11 January 2023

Some might say that this was a victory for common sense, but it’s a decision that should be a wake-up call to all brand owners whose trade marks contain a place-name.

On 15 December 2022 the EUIPO Grand Board of Appeal confirmed that the EU trade marks for ICELAND supermarkets had been registered contrary to Article 7(1)(c) of the EU Trade Mark Regulation (2017/1001), which prohibits the registration of marks that display simply the geographical origin of the goods or services.

The ICELAND supermarket trade marks were adjudged merely “descriptive” of all the goods and services for which they had been registered, meaning that the public might believe, wrongly, that those goods and services came from the country Iceland. The perception was based on the country’s ability to produce a wide range of goods and services.

The decision considered the public interest underlying Article 7(1)(c), the high familiarity of the relevant public with the country, its beneficial characteristics (eco-friendly, sustainable and prosperous) and the link between the name and the registered goods and services (which could have been for sustainable and eco-friendly goods).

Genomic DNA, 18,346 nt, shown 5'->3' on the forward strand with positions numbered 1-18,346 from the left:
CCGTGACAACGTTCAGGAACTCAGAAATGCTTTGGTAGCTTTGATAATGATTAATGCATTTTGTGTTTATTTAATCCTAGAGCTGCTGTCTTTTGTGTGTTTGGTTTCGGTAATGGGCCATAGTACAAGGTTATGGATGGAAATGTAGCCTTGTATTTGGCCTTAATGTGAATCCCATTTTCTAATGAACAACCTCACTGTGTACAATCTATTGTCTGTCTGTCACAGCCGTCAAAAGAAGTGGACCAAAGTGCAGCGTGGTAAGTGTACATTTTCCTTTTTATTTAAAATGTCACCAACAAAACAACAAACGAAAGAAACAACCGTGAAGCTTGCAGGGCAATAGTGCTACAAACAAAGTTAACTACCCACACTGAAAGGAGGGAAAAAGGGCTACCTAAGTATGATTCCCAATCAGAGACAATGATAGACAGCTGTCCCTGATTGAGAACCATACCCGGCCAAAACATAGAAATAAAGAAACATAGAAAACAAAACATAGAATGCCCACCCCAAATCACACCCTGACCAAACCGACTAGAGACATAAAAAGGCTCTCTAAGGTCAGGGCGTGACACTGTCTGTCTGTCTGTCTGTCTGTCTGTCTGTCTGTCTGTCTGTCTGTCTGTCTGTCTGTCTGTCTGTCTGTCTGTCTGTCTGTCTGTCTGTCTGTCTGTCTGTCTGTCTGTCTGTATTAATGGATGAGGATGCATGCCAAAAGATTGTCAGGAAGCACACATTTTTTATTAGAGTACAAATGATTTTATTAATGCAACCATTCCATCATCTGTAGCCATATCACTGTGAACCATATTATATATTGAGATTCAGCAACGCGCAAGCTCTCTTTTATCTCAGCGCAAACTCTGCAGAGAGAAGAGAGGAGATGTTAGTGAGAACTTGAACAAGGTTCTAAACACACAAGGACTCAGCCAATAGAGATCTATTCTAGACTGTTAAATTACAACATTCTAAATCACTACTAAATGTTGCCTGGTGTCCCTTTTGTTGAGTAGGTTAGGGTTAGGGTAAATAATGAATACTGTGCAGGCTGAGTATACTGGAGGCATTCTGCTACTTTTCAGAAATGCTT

In the Iceland case, a key fact was that the country projected a positive quality and character on which the supermarket might have understandably wished to piggy-back. It is also a one-word brand, which might have increased the possibility of public confusion.

It is highly likely that the appeal court started its hearing with a strong wish to find for the country of Iceland and against the supermarket chain, since the supermarket’s trade mark registration has for a long time snookered any attempt by the country to register trade marks of its own. The only reason for the shop’s power of veto was that it had got in first, and it seemed until this decision that the retailer might have been able to prevent applications by an entire country. The EUIPO was very motivated to bring that situation to an end.

Not all trade marks with a place-name will fall on the wrong side of this exclusion. An assessment of any trade mark is likely to depend on the specific facts of each case. It is though much better to have a highly individualistic and ideally invented name – such as Lego – than a descriptive name – such as Salisbury Fork Lift Hire. For more information contact Brian Levine Head of Media, Entertainment and Intellectual Property email 01935 846258.